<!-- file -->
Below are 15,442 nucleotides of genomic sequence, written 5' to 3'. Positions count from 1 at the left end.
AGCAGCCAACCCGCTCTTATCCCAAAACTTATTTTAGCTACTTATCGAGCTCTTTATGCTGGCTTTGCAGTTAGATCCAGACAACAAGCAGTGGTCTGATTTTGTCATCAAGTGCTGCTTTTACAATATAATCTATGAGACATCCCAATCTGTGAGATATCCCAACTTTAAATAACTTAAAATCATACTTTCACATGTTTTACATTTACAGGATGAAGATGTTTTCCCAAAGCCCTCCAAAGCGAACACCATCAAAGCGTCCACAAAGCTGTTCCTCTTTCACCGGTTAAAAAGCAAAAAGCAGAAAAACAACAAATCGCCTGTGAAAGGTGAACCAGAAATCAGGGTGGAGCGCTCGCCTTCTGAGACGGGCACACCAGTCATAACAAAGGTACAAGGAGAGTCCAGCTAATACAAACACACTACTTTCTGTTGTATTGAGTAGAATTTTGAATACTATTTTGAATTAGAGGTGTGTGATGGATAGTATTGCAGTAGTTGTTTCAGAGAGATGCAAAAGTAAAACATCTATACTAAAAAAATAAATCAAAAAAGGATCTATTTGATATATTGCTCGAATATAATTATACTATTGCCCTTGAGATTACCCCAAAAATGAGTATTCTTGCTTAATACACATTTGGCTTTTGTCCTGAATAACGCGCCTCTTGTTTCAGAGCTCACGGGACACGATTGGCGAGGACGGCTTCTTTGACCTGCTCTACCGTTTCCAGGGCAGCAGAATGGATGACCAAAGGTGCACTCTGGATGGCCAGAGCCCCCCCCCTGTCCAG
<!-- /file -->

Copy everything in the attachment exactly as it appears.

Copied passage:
Below are 15,442 nucleotides of genomic sequence, written 5' to 3'. Positions count from 1 at the left end.
AGCAGCCAACCCGCTCTTATCCCAAAACTTATTTTAGCTACTTATCGAGCTCTTTATGCTGGCTTTGCAGTTAGATCCAGACAACAAGCAGTGGTCTGATTTTGTCATCAAGTGCTGCTTTTACAATATAATCTATGAGACATCCCAATCTGTGAGATATCCCAACTTTAAATAACTTAAAATCATACTTTCACATGTTTTACATTTACAGGATGAAGATGTTTTCCCAAAGCCCTCCAAAGCGAACACCATCAAAGCGTCCACAAAGCTGTTCCTCTTTCACCGGTTAAAAAGCAAAAAGCAGAAAAACAACAAATCGCCTGTGAAAGGTGAACCAGAAATCAGGGTGGAGCGCTCGCCTTCTGAGACGGGCACACCAGTCATAACAAAGGTACAAGGAGAGTCCAGCTAATACAAACACACTACTTTCTGTTGTATTGAGTAGAATTTTGAATACTATTTTGAATTAGAGGTGTGTGATGGATAGTATTGCAGTAGTTGTTTCAGAGAGATGCAAAAGTAAAACATCTATACTAAAAAAATAAATCAAAAAAGGATCTATTTGATATATTGCTCGAATATAATTATACTATTGCCCTTGAGATTACCCCAAAAATGAGTATTCTTGCTTAATACACATTTGGCTTTTGTCCTGAATAACGCGCCTCTTGTTTCAGAGCTCACGGGACACGATTGGCGAGGACGGCTTCTTTGACCTGCTCTACCGTTTCCAGGGCAGCAGAATGGATGACCAAAGGTGCACTCTGGATGGCCAGAGCCCCCCCCCTGTCCAG